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I LOVE setting fresh, new shiny goals! However, that excitement gets me started, but it isn’t enough to keep me going. That’s what got me thinking this year about the difference between a goal vs vision.
An interesting shift to realize is that we humans act based on how we FEEL and not based on what we SHOULD do, most of the time. This is one of the common problems with goal setting.
A simple example is our best-laid plans to wake up earlier in the morning. The logic is all there; we know the myriad of benefits; when we’re going to bed, we are determined to wake early in the morning. Yet, when the alarm goes off, we’re tired, and we don’t want to get out of our warm, cozy bed because we don’t FEEL like it. Contrast that with a morning when we’re waking up to go on a fun vacation- it’s much easier to wake because we feel excited!
Luckily, we can use this knowledge to practice more effective goal setting.
Goal vs Vision: Why Goal Setting Fails
Logic and planning are essential elements to smooth the way for goal-achievement, but goal setting is most effective when the goal also has significant meaning to us. We must know WHY the goal is important to us to elicit the feeling that keeps us motivated. This is the key difference between goal vs vision.
Unfortunately, many people approach goal setting for the wrong reasons. For example, they plan to do what others expect of them instead of what they truly want. They are missing why the goal is important to them, because it isn’t. Or perhaps a goal does have meaning and value to them, but they’ve simply put it on a daily checklist and missed one of the important steps to goal setting – spelling out exactly WHY it’s crucial to access the emotion behind it.
Understanding why a goal is important takes it to a deeper level, and imagining what the plan will REALLY look like in our lives once we’ve achieved it helps us move toward it. This deeper level – when we can truly see what our goal setting activities will do for our lives – is the key difference between goal vs vision.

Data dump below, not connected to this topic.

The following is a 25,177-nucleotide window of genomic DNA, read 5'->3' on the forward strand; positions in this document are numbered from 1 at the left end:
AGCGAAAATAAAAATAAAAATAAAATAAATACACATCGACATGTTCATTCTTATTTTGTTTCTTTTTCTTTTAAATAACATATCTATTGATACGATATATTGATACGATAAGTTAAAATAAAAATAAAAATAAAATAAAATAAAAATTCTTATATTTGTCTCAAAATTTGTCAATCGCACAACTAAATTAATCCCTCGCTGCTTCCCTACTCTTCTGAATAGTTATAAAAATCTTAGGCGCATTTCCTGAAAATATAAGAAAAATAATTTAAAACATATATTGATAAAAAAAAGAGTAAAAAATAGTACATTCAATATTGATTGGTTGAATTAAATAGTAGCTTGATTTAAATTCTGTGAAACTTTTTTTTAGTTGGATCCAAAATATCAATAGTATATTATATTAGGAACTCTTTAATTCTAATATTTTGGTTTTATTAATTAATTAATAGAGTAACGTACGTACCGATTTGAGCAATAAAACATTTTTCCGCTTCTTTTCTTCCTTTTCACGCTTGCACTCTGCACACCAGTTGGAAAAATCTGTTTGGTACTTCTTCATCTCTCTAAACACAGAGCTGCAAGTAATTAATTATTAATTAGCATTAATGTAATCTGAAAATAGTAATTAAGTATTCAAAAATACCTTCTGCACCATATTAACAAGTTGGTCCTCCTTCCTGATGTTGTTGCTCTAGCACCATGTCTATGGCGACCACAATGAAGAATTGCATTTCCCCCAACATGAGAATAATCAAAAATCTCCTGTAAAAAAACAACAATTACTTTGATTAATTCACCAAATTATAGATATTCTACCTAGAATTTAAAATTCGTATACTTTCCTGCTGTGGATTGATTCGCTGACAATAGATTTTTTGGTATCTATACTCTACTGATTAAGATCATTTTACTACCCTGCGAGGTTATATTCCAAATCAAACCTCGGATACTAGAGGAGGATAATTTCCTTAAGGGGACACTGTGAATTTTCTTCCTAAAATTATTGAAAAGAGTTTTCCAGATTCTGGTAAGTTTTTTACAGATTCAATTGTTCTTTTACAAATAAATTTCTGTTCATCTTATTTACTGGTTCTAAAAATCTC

When we imagine something vividly, our brain feels as though we’ve experienced it in real life. This is POWERFUL because when we visualize our goal, we elicit the emotions, which bolster our resolve!
Goal vs Vision: The Difference
So what’s really the difference between goal vs vision?
Essentially, a goal is something that you write down and is specific and concrete. A goal may, for example, be to “make $100,000 in my business in 2021.” It’s this kind of ambition that is typically the outcome of traditional goal setting activities. This kind of goal setting can work, but it’s also not as effective as a vision designed to the same end.
This same ambition posed as a vision rather than a goal would instead be more focused on the feeling of being financially free. You might visualize yourself having more time with your family, vacationing more, and not hesitating before you buy that fun but unnecessary pair of shoes. You might imagine yourself working for just 2 hours a day, feeling rested and relaxed, enjoying your work, enjoying that new couch that you can finally afford or sitting on the beach in Hawaii, or generally feeling great about yourself.
That’s your vision. And when it comes to goal vs vision, a vision almost always wins out when it comes to helping you change your life.
Why Visions Work Better Than Goals
So, when it comes to goal vs vision, why are visions more successful?
For one, goals are not nearly flexible enough. If you have a goal, then this gives you one thing you’re trying to accomplish and only one idea of how to get there. With many traditional goal setting activities, we’re set up to feel discouraged (or even ready to quit) if we don’t follow the path we’ve laid out for ourselves.
With a vision, on the other hand, if things don’t go as planned, then you have the freedom to change the steps you’re going to take to get there or to bend them to fit your current lifestyle, plans, and free time.
Another reason visions work better than goals is because they have more emotional content. When you visualize something, the same regions fire in your brain as though it was happening. This, in turn, means that you can trigger the emotion as though it were happening. And we can use this emotion to motivate ourselves to go through with our plans! This is one of the reasons that for many people working on goal setting, vision boards are a popular tool.
A vision also makes your goal feel more real and relevant. You’re not just forcing yourself to do something for the sake of having done it – you can easily visualize and feel how it’s going to improve your life. We attract things into our lives based on our vibration, and if we’re having fun, feeling grateful, and excited about our lives, then we’ll attract more that makes us feel that way!
Goal setting is a great way to get started, but knowing why they’re important shifts them to feel more meaningful – and leads to more effective goal setting. When goals are meaningful, we keep going when we don’t want to because we can see the bigger picture.
Life rarely goes as planned, so holding the vision allows you to have the flexibility you need to keep moving forward instead of giving up when you feel off track and defeated. We aren’t machines, but the closest thing we can do to programming ourselves for success is to tap into our emotions, and visualizing helps us do exactly that!
What goal are you focused on right now, and how can you visualize it?